LITTLE ROCK, Ark. – A federal judge has permanently blocked the country’s first law banning gender-affirming child care, marking a victory for LGBTQ advocates.
The sentence by US District Judge James Moody Jr. on Tuesday says the state of Arkansas violated several sections of the US constitution when it banned all gender-affirming treatments for people under 18. The 80-page ruling states that depriving trans children of treatments such as hormone therapy would cause them irreparable harm and that delaying treatment until adulthood would force adolescents to undergo changes incompatible with their gender identity.
The verdict comes later an eight-day trial in December, where several state witnesses admitted they had no experience treating transgender teens and offered no evidence to challenge decades of scientific research.
« Rather than protecting children or safeguarding medical ethics, the evidence has shown that banned medical treatments improve the mental health and well-being of patients and that, by prohibiting them, the state has undermined the interests it claims to promote, » it reads. in the sentence. . « Testimony from well-accredited experts, physicians who provide gender-affirming medical care in Arkansas, and families who rely on such care directly refute any State claims that the law promotes an interest in child protection. »
The American Civil Liberties Union filed the lawsuit on behalf of the families of transgender teenagers and two doctors. Judge Moody’s previously blocked the law days before it took effect in 2021.
Arkansas became the first state in the nation to ban gender-affirming assistance for trans children when lawmakers passed Bill 626 in 2021. Alabama, Florida, and Indiana have similar laws on the books, all of which are temporarily suspended. .
« I am so grateful that the judge heard my experience of how this healthcare changed my life for the better and saw the dangerous impact this law could have on my life and the lives of countless other transgender people, » she said Dylan Brandt, a transgender. teenager and one of the plaintiffs in the case.
A request for comment from Arkansas Attorney General Tim Griffin was not returned by the deadline.
The Moody’s ruling states that Law 626 violates three parts of the United States Constitution: the First Amendment, the Equal Protection Clause of the Fourteenth Amendment, and the due process clauses of the Fifth and Fourteenth Amendments.
The ACLU had argued that Arkansas law limited the free speech rights of physicians by prohibiting them from referring patients to other providers for gender-affirming care. Moody’s agreed, saying limiting the related talk to only « gender transition procedures » was a violation of the First Amendment.
The ruling also finds that the law violates Arkansans’ due process rights by stripping parents of the ability to make decisions about their children’s health care. She adds that the law discriminates against minors based on their sex since it would not prohibit minors from accessing gender-affirming care if it aligns with their assigned sex at birth.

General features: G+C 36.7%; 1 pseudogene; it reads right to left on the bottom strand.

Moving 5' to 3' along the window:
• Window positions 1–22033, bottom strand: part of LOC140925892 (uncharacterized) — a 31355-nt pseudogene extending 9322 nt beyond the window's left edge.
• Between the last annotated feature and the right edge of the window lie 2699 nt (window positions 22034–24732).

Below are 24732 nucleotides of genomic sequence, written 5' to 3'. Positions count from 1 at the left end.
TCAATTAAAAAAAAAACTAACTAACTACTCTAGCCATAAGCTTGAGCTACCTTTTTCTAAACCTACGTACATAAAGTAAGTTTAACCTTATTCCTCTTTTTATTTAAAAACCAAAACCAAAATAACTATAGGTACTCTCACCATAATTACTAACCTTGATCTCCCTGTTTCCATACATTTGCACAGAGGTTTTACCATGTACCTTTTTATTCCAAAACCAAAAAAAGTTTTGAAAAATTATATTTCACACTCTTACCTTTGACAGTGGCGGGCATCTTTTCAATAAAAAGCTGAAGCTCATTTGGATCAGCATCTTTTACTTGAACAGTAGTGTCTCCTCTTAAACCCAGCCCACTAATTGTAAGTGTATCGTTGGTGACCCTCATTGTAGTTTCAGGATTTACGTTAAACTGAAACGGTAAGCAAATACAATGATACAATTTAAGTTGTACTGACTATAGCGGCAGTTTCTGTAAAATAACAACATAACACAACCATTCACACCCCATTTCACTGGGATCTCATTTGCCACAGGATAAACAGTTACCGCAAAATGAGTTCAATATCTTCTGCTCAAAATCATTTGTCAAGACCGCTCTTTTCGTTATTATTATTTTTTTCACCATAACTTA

While Republicans enjoy a comfortable majority in both houses of the Arkansas Legislature, the passage of Bill 626 has not been without controversy.
After hearing hours of testimony from lawyers and trans youth, lawmakers gave final approval to the bill in April of 2021. The then-Governor. Asa Hutchinson, a Republican, vetoed the bill, saying he would interfere with families’ private health care decisions.
In Arkansas, a simple majority vote is required in both the House and Senate to override a governor’s veto. Lawmakers in both houses easily overrode Hutchinson’s veto the next day, paving the way for the law to go into effect later that year.
« I hope my veto will cause my fellow Republicans across the country to resist the temptation to put the state at the center of every decision parents and caregivers make, » Hutchinson said at the time.
In August 2021, Judge Moody’s — the same judge who wrote Tuesday’s ruling — issued a temporary restraining order against Act 626. A federal appeals court later upheld the lower court’s ruling in August 2022.
In an eight-day trial in December, attorneys for the state attorney general’s office argued that it was the state’s duty to protect children from « irreversible » medical procedures. Several state witnesses spoke out against gender-affirming treatments, such as puberty blockers and hormones, but admitted they never prescribed them to transgender teens.
The court found that three of the state’s witnesses were recruited at a meeting of the Christian advocacy organization Alliance Defending Freedom held specifically to gather witnesses trained in various fields who would be willing to testify in favor of passed laws limiting assistance to transgenders.
“While there is nothing nefarious about an organization recruiting witnesses to testify for their case, it is clear from hearing testimony that Professor Mark Regnerus, Dr Paul Hruz and Dr. [Patrick] Lappert was testifying more from a religious doctrinal point of view rather than that required of experts, » the ruling read.